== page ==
19 November 1996


19 November 1996

Press Release


19961119 ROME, 19 November (FAO) -- The five-day World Food Summit concluded Sunday, 17 November, having set a course for achieving universal food security -- "Food for All" -- by adopting the Rome Declaration on World Food Security and the World Food Summit Plan of Action.

Representatives of 186 countries pledged their "political will and common and national commitment" to an ongoing effort to eradicate hunger from the world by ensuring that "all people, at all times, have physical and economic access to sufficient, safe and nutritious food to meet their dietary needs and food preferences for an active and healthy life". The Declaration and Plan of Action give governments the prime responsibility for achieving food security and call on them to cooperate actively in a "Food for All" campaign.

"We have the possibility to do it. We have the knowledge. We have the resources. And with the Declaration of Rome and the Plan of Action, we've shown that we have the will," Jacques Diouf, Director General of the United Nations Food and Agriculture Organization (FAO), told the closing session. The Director-General challenged the world to a race against time to achieve the Summit goal of reducing the number of hungry people in the world by half by the year 2015. But, he said, "This is not a maximum goal; it's a minimum goal."

The Summit was only the beginning of the fight to ensure that "babies would not cry of hunger and that mothers will not be looking at children who have no hope", the Director-General said. "And I'm convinced that what you have shown here during these days is certainly the greatest indication that together we will win against poverty, we will win against scepticism, we will win against cynicism, we will win against egoism and that the best of human values will prevail in the relations among nations, among states and within communities."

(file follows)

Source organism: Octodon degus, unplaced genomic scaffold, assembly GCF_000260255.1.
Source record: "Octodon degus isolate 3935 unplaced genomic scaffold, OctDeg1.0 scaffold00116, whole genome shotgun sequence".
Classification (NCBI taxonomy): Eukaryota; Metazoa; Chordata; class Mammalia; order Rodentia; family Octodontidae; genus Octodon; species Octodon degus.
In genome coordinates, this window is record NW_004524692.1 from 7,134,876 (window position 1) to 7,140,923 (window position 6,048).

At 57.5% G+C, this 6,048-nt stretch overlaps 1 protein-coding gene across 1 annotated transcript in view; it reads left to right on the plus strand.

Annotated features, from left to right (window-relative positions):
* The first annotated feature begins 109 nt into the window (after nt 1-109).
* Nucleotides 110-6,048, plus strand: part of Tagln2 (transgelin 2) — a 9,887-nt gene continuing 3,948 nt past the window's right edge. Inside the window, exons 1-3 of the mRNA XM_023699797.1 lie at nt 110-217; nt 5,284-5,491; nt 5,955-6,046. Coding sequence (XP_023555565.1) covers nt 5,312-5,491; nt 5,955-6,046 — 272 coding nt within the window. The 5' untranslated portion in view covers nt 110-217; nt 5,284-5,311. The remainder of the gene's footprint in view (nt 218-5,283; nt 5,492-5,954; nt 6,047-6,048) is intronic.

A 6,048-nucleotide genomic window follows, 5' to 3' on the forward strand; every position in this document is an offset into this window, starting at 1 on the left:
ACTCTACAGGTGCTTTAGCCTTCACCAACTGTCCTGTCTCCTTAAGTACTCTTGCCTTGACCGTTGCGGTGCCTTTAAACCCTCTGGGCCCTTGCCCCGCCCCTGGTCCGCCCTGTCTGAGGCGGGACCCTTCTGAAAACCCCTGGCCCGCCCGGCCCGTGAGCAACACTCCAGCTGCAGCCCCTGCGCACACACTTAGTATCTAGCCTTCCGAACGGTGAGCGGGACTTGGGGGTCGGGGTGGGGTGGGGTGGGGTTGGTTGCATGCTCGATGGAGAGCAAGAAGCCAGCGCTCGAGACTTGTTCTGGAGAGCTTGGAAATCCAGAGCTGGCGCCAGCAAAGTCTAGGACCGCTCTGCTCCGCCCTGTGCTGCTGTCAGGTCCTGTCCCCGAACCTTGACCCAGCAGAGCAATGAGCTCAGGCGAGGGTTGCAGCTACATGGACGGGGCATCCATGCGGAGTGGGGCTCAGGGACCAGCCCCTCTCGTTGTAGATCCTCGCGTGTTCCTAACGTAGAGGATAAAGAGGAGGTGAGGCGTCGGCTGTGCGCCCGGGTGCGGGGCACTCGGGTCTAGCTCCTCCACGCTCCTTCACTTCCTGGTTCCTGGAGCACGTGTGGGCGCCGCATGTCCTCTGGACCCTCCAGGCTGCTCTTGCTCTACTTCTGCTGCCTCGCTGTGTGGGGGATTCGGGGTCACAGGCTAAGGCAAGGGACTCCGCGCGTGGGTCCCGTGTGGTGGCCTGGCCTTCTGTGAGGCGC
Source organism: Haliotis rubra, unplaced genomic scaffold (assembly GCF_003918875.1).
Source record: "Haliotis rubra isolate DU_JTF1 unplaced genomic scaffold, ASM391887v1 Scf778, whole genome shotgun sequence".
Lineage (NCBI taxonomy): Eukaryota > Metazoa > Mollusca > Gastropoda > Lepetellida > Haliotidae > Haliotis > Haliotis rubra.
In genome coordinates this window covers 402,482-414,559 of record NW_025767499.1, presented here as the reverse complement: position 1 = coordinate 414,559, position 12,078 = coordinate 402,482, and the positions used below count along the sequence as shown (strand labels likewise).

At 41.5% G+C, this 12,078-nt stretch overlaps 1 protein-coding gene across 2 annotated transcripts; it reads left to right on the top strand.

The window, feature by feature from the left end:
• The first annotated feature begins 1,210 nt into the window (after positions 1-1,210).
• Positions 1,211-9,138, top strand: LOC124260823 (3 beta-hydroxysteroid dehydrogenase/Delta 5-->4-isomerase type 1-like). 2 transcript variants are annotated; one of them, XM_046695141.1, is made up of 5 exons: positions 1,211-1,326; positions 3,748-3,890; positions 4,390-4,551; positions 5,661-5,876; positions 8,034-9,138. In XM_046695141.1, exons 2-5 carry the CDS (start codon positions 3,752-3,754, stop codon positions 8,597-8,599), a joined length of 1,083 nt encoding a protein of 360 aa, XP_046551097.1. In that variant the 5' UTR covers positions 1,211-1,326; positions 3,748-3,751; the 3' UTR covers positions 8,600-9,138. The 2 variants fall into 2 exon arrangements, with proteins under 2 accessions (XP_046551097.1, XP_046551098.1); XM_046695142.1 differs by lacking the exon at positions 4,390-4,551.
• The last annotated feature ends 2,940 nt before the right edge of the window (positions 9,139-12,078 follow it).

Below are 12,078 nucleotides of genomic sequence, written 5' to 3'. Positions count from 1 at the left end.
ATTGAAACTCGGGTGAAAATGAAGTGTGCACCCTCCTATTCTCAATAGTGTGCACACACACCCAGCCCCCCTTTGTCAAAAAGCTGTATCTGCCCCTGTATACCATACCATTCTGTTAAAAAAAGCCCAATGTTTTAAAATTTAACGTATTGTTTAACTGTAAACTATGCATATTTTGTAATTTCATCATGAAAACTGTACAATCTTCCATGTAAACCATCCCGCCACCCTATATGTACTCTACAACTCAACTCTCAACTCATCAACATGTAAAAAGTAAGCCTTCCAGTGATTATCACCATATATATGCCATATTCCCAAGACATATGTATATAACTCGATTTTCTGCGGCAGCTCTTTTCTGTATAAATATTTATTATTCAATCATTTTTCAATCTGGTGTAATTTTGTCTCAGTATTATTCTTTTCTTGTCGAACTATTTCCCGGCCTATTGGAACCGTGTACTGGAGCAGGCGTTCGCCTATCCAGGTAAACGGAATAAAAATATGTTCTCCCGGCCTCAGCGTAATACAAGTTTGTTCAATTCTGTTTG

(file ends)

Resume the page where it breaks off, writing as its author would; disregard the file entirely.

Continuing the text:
The Plan of Action contains seven commitments on the part of governments, which are expected to lead to significant reductions in chronic hunger. The commitments cover seven specific areas:

-- The general conditions for economic and social progress conducive to food security;

-- Poverty eradication and access to adequate food; -- Sustainable increases in food production; -- The contribution of trade to food security; -- Preparedness, prevention and response to food emergencies; -- Optimal investment in human resources, sustainable production capacity and rural development; -- Cooperation in implementing and monitoring the Plan of Action.

The FAO has reported that although the world currently produces enough food for the global population, there are some 840 million undernourished people in developing countries and millions more in developed countries. It cites poverty as a major cause of this persistent hunger. Population growth is levelling off, according to the FAO calculations, but the world will still need to increase food production by 75 per cent to feed an expected population of 8.7 billion people, 3 billion more than at present, by the year 2030.

Representatives at the Summit included 41 Presidents, 15 Vice Presidents and 41 Prime Ministers. A total of 9,863 delegates attended, including representatives of non-governmental organizations, United Nations agencies and other international bodies, journalists and support staff. Non-governmental organizations, youth, parliamentarians, family farmers associations and the private sector held parallel meetings in Rome during the Summit and reported to the Summit on their conclusions.

The direct costs of the meeting, as included in the FAO's budget, were just over $1.2 million. Voluntary contributions of about $7 million from governments, international organizations and the private sector covered the costs of temporary infrastructure and the participation of poorer countries in developing their national strategies and in attending the Summit. Other expenses were met with contributions in kind from member countries, foundations and the private sector.

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For information media. Not an official record.